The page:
Gaza and the Palestine Crisis in History: World War II

By William R. Polk

At the outbreak of World War II, both Palestinians and Zionists enlisted in large numbers — 21,000 Jews and 8,000 Palestinians — to help the British in their hour of need. But both kept their long term objectives firmly in mind: both continued to regard British imperialism as the long-term enemy of freedom. And, like the Hindu Parliamentarian Subhas Chandra Bose, the Muslim Mufti Hajj Amin al-Husaini actively flirted with the Axis. Bose led a Japanese-supplied and -sponsored army into India. (Bose’s Palestinian counterpart, Hajj Amin had no such army. He fled the country.) What Bose had tried to do fighting the British in India, Jewish terrorists, inspired by Vladimir Jabotinsky, began to do in Palestine. By 1944, Jewish attacks on British troops and police, raids on British arms and supply depots and bombings of British installations had become common, and military training camps were set up in various kibbutzim to train an army to fight the British.

In response, the British commander-in-chief in the Middle East issued a statement condemning the “active and passive sympathisers [of the terrorists who] are directly…assisting the enemy.” On August 8, 1944, a Jewish attempt was made to assassinate the High Commissioner and on November 6, 1944 members of the Stern Gang murdered Prime Minister Churchill’s personal representative in the Middle East, the British Minister of State Lord Moyne. Churchill was furious and told Parliament that

“If our dreams for Zionism are to end in the smoke of assassins’ pistols and our labours for its future are to produce a new set of gangsters worthy of Nazi Germany, many like myself will have to reconsider the position we have maintained so consistently and so long in the past. If there is to be any hope of a peaceful and successful future for Zionism these wicked activities must cease and those responsible for them must be destroyed, root and branch.”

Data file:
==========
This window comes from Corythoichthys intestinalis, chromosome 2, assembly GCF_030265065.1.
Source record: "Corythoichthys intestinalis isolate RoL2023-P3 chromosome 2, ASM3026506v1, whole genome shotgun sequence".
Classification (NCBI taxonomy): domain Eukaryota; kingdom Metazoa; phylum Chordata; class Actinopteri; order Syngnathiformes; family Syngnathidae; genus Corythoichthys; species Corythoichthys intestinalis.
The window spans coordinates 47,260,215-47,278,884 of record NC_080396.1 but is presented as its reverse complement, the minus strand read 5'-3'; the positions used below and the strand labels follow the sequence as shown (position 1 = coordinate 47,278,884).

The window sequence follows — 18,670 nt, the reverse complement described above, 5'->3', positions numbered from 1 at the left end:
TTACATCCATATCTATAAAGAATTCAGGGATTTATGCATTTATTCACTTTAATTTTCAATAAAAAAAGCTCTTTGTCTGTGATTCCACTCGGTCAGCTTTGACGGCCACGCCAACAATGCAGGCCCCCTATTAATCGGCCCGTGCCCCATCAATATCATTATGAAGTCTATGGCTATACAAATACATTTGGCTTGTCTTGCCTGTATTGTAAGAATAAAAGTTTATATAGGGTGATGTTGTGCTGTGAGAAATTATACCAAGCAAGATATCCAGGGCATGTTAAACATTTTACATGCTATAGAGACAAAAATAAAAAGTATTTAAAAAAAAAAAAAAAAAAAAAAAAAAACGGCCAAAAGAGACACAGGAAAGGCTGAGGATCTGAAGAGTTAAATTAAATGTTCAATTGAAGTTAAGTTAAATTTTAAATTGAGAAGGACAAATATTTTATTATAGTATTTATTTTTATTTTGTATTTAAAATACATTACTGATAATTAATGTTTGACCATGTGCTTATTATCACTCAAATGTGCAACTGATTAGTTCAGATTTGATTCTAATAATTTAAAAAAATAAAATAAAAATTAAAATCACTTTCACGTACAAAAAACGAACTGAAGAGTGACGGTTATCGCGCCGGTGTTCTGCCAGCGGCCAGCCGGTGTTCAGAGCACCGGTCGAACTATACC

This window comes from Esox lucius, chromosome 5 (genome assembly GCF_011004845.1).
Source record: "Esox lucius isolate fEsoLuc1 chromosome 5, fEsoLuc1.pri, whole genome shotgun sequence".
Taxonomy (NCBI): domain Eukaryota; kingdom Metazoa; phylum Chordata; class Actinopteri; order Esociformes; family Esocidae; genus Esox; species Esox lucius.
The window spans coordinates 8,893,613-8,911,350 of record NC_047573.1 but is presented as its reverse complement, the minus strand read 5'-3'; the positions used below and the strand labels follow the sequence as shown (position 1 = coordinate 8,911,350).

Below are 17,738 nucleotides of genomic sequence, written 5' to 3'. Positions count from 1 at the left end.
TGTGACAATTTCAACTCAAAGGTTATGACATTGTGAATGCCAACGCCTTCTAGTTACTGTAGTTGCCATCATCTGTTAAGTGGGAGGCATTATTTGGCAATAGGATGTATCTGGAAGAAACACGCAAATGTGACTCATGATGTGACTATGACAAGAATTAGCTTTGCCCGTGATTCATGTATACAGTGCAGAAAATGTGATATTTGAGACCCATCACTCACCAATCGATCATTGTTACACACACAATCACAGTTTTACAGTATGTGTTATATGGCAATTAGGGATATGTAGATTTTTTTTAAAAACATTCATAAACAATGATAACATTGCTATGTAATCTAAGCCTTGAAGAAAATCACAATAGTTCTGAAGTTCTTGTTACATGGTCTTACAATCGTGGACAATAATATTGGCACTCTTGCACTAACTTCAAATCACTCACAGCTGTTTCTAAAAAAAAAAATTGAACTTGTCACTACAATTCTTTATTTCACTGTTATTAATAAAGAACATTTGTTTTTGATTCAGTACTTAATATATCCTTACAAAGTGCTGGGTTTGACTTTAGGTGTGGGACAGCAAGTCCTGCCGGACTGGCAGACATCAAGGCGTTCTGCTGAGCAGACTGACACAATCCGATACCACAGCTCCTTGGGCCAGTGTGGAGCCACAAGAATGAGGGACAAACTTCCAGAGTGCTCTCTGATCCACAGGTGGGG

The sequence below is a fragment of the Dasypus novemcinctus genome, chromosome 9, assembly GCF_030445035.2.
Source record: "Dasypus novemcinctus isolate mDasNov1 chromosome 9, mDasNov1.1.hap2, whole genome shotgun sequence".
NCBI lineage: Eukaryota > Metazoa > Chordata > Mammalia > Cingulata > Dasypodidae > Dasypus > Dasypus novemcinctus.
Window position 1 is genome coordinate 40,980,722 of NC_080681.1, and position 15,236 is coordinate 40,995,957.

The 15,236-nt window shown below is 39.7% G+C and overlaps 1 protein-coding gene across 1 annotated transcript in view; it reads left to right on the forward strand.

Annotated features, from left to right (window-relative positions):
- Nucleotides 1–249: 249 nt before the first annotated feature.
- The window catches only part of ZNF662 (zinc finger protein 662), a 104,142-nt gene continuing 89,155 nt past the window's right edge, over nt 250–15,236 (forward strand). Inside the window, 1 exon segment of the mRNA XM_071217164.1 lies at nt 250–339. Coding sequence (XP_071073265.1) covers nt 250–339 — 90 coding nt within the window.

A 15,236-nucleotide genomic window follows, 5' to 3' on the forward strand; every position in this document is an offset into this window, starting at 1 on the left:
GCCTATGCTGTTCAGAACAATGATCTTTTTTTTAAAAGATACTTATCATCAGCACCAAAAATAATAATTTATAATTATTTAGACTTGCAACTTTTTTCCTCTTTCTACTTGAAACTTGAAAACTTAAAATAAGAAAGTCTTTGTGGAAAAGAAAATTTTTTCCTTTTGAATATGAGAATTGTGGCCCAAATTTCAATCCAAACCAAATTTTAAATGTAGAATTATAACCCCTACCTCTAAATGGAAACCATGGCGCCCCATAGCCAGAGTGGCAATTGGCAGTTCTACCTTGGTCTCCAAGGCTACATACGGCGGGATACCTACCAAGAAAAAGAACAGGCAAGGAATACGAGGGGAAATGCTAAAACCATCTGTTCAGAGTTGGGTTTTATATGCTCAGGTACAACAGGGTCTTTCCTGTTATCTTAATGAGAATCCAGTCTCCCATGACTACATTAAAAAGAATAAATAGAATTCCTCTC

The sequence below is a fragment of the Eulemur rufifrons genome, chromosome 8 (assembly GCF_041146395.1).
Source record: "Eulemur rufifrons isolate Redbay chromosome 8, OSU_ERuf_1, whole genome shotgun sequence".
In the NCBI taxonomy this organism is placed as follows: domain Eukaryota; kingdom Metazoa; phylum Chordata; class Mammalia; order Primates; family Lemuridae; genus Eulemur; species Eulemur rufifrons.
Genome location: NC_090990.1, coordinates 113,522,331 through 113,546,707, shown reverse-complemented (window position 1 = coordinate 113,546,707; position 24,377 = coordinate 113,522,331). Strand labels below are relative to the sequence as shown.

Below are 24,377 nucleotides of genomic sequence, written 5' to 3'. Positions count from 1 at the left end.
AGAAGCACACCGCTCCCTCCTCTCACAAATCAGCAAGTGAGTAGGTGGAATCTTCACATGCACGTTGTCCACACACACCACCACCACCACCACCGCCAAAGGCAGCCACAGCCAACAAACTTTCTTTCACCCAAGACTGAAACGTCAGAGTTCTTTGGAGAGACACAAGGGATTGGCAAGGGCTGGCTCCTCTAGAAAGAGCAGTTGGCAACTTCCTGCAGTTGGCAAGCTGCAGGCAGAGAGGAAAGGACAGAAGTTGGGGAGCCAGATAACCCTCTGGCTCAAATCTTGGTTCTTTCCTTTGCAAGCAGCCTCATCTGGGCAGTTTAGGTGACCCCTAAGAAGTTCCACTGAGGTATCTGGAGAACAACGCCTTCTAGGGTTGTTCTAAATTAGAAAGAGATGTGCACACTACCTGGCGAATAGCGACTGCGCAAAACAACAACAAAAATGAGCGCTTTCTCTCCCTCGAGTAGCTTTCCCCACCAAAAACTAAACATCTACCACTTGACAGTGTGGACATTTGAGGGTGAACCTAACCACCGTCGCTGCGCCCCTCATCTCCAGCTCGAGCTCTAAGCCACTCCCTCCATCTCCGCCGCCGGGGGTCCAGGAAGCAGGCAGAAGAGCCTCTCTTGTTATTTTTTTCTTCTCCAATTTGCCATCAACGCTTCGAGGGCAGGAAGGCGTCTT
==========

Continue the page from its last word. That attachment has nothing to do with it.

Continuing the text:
In the last months of the war the tempo of attacks increased. Carefully planned raids were made on supply dumps, banks and communications facilities. With Germany going down in defeat, Britain had become the Zionist Enemy Number One.

But for a time, Zionist action focused on Europe. As the war ended, the enormity of the Nazi crimes against the European Jews came to public attention, and demands to “do something” for the survivors moved to the forefront of British and American politics. The British asked the US government to join it in enforcing a solution no matter what that solution might be.

In America, there was a sense of collective guilt: anti-Semitism, like anti-black prejudice, while still common was beginning to be equated to Nazism and Fascism. But only beginning. America had actually turned back Jews trying to flee Nazi persecution. So when President Harry Truman announced in December 1945 that the US would begin to facilitate Jewish immigration, there was little public or Congressional support. (Only 4,767 Jews were actually admitted.)

Meanwhile, various schemes were bandied about to do something for Europe’s Jews. One, never really seriously considered, was to give a part of defeated Germany to the Holocaust victims as their heimstätte. It died aborning when moves toward the Cold war argued for the reconstruction of Germany as a barrier to the Soviet Union. No one, to my knowledge, suggested that Americans cede a part of the United States as an alternative Israel. Americans quickly adopted the European program for having the “Jewish Problem” solved at the expense of someone else.

Zionists, quite reasonably, were not prepared to bet their future on Western benevolence. They were determined to act, and they did so in four interconnected programs: first getting the survivors of the Holocaust to Palestine; second, lobbying the American government to support their cause; third, attacking any and all who stood in their way; and, fourth, making staying in Palestine too expensive for Britain. I will now briefly consider these programs:

First, the Zionists understood and were informed by the British studies that if they were to succeed in taking over Palestine, they would need far more Jewish immigrants than the British were likely to allow. So already in 1934, shortly after the Hope-Simpson report, they organized the first ship, a Greek tramp steamer, take “illegals” to Palestine. The little SS Velos would be the first in what became a virtual fleet, and the 300 passengers it carried would be followed by many thousands in the years to come. British attempts to limit the flow — to try to keep the peace in Palestine — were generally ineffective and were, in part nullified by the anti-Semitism of the European states and particularly by the Nazis.